Business Librarians Association Conference

Ok, so here’s how not to do  a conference report, leave it 3 months before writing it up for Staff Development blog! My apologies to all but here at last is my summary report of the Business Librarians Association Conference which I attended in July at Leicester University (co-hosted with Leicester De Montford). The conference theme was Improving the student experience: providing services and support that are valued.  Three key areas were covered:

  • Customer Service Excellence (CSE): in which we explored how working towards CSE accreditation improves our services and what value a CSE award adds to the student experience
  • Employability: we heard what skills employers are looking for in graduate students and discussed the library’s role in helping students acquire these skills
  • Marketing: we looked at the services libraries provide and how we can market these services to our users

So, to start off with Customer Service Excellence. We had a keynote presentation by Helen Loughran from Leeds Metropolitan University on how to get CSE accreditation and the value it adds. Key points made in Helen’s presentation are listed below:

  • CSE is about about bringing customer service culture into public services – one size doesn’t fit all. It’s not only about front line services but about providing an excellent standard of service throughout
  • It’s about knowing your customers and listening to them, monitoring and acting on the info you receive
  • Key drivers include professionalism, staff attitude, timeliness
  • Acts as a driver of continuous improvement, skills development tool, independent validation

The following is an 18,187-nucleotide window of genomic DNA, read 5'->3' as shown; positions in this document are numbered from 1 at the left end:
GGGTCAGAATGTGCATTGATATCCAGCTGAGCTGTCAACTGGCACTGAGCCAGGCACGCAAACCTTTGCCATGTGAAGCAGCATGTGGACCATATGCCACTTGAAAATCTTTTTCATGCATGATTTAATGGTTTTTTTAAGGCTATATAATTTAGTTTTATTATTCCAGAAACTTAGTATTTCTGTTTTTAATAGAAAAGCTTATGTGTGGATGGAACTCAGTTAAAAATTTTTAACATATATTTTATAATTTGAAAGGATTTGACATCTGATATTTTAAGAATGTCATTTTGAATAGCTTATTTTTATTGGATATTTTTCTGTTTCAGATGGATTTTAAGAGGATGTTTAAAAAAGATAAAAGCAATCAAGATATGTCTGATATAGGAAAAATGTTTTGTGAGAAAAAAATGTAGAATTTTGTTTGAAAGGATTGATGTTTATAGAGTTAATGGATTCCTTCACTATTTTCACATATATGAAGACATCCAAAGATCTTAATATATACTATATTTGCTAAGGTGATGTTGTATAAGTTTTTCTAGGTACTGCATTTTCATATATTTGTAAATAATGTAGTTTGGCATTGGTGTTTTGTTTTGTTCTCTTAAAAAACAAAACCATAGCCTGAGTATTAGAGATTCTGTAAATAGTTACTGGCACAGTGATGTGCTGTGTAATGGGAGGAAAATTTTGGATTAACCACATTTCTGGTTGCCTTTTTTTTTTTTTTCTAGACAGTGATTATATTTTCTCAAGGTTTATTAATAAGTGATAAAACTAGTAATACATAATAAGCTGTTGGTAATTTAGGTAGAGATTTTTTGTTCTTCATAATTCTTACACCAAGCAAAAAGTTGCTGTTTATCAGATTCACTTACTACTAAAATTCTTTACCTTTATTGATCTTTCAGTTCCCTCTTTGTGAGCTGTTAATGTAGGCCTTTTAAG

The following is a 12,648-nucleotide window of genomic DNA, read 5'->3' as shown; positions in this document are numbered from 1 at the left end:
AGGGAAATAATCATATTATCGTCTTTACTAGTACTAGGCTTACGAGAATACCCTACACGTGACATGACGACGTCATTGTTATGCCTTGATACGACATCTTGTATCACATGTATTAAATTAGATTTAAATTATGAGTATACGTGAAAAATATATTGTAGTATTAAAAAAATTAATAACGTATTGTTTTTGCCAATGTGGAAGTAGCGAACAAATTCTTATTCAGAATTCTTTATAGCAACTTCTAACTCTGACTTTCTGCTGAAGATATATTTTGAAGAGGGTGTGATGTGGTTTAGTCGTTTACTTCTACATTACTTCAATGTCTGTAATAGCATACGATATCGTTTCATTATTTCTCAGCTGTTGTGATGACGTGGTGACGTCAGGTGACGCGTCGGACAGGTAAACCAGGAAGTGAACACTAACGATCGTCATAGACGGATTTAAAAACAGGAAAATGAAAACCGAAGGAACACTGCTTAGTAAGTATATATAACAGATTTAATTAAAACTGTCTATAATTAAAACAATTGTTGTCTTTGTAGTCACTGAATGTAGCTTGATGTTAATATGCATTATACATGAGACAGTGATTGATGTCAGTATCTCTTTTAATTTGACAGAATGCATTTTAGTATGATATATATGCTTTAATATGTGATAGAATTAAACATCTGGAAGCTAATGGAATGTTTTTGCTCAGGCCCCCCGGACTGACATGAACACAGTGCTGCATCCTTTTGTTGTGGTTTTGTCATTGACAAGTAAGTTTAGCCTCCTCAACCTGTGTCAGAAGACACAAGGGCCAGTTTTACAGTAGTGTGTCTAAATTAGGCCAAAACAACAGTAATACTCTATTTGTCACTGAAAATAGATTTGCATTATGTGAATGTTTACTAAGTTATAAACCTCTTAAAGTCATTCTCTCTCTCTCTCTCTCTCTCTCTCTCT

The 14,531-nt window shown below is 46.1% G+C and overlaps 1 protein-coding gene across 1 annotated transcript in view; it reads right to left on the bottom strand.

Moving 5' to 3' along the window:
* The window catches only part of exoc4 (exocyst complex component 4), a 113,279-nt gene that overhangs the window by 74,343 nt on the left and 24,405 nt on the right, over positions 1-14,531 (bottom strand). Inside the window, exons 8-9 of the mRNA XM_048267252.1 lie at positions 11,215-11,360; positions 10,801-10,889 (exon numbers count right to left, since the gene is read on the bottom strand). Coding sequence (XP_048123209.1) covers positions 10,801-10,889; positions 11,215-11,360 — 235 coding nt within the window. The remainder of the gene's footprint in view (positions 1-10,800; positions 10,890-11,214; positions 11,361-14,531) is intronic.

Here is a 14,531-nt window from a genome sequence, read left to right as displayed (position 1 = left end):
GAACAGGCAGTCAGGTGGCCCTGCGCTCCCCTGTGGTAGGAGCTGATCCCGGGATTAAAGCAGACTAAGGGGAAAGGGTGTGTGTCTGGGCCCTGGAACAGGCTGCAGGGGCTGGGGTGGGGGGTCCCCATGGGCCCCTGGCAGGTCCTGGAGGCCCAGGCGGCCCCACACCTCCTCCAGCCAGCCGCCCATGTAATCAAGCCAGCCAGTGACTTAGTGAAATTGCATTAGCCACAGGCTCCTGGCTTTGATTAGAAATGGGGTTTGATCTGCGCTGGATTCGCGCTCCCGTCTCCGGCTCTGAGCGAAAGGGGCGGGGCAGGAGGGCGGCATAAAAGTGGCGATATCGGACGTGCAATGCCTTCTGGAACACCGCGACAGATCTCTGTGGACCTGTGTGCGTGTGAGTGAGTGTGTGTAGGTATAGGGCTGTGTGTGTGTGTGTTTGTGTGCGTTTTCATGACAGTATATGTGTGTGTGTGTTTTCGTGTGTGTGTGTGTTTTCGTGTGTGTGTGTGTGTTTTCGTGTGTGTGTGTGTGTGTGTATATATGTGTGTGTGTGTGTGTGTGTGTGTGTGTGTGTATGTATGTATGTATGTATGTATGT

• Valid for 3 years with continuous assessment during that time
  • CSE look at 5 themes:
  1.  Customer insight
  2. The culture of the organisation
  3. Information and access
  4. Delivery
  5. Timeliness and quality of service.
  • The culture of the organisation is important – how do you talk to your customers and find out what they need?
  • Customer journey is about mapping the experience of your customer with the service. This mapping can be carried out over varied periods of time.  Map low points and high points of customer experience
  • CSE is also a very useful staff development tool
  • How do the ideas of your staff become embedded in the services you offer?
  • Importance of transforming learning spaces with customised support
  • Can use ‘mystery visiting’ to other services such as museums and come back and reflect on how good or bad customer service was
  • Importance of having service standards for the service being delivered. How are these produced (in consultation?) and monitored?

Another interesting session was Aiden Smith’s session on a new space management system at Birkbeck. They have introduced a system called Occupeye and you can view a video of how this works on You Tube.

Employability was another key topic covered by the conference. Paul Chin, from University of Hull and Kaye Towlson from De Montfort University both shared some useful insights:

  • Top skills employers are looking for:
  1. Communication
  2. Presentation
  3. Team work
  4. Commercial awareness
  5. Problem solving
  6. Planning and organising
  7. Flexibility and time management
  8. Positive attitude – show initiative
  • Some universities run compulsory employability modules